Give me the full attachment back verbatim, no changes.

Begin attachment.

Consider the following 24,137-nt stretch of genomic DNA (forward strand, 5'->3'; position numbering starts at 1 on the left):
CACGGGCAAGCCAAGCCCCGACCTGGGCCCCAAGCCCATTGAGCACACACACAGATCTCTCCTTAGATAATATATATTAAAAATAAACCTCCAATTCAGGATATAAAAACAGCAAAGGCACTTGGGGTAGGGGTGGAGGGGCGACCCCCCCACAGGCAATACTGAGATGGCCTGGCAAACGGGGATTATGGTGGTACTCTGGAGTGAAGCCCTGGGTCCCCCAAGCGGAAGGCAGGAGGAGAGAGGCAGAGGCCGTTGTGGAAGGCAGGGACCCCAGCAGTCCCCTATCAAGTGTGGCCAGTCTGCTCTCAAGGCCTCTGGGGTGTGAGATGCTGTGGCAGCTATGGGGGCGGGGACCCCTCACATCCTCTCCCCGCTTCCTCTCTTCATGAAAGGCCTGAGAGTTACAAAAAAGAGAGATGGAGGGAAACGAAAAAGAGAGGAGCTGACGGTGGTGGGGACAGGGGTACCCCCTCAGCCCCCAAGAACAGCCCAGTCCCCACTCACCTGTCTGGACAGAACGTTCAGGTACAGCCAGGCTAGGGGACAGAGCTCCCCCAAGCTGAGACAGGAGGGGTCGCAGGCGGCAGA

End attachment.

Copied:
Consider the following 24,137-nt stretch of genomic DNA (forward strand, 5'->3'; position numbering starts at 1 on the left):
CACGGGCAAGCCAAGCCCCGACCTGGGCCCCAAGCCCATTGAGCACACACACAGATCTCTCCTTAGATAATATATATTAAAAATAAACCTCCAATTCAGGATATAAAAACAGCAAAGGCACTTGGGGTAGGGGTGGAGGGGCGACCCCCCCACAGGCAATACTGAGATGGCCTGGCAAACGGGGATTATGGTGGTACTCTGGAGTGAAGCCCTGGGTCCCCCAAGCGGAAGGCAGGAGGAGAGAGGCAGAGGCCGTTGTGGAAGGCAGGGACCCCAGCAGTCCCCTATCAAGTGTGGCCAGTCTGCTCTCAAGGCCTCTGGGGTGTGAGATGCTGTGGCAGCTATGGGGGCGGGGACCCCTCACATCCTCTCCCCGCTTCCTCTCTTCATGAAAGGCCTGAGAGTTACAAAAAAGAGAGATGGAGGGAAACGAAAAAGAGAGGAGCTGACGGTGGTGGGGACAGGGGTACCCCCTCAGCCCCCAAGAACAGCCCAGTCCCCACTCACCTGTCTGGACAGAACGTTCAGGTACAGCCAGGCTAGGGGACAGAGCTCCCCCAAGCTGAGACAGGAGGGGTCGCAGGCGGCAGA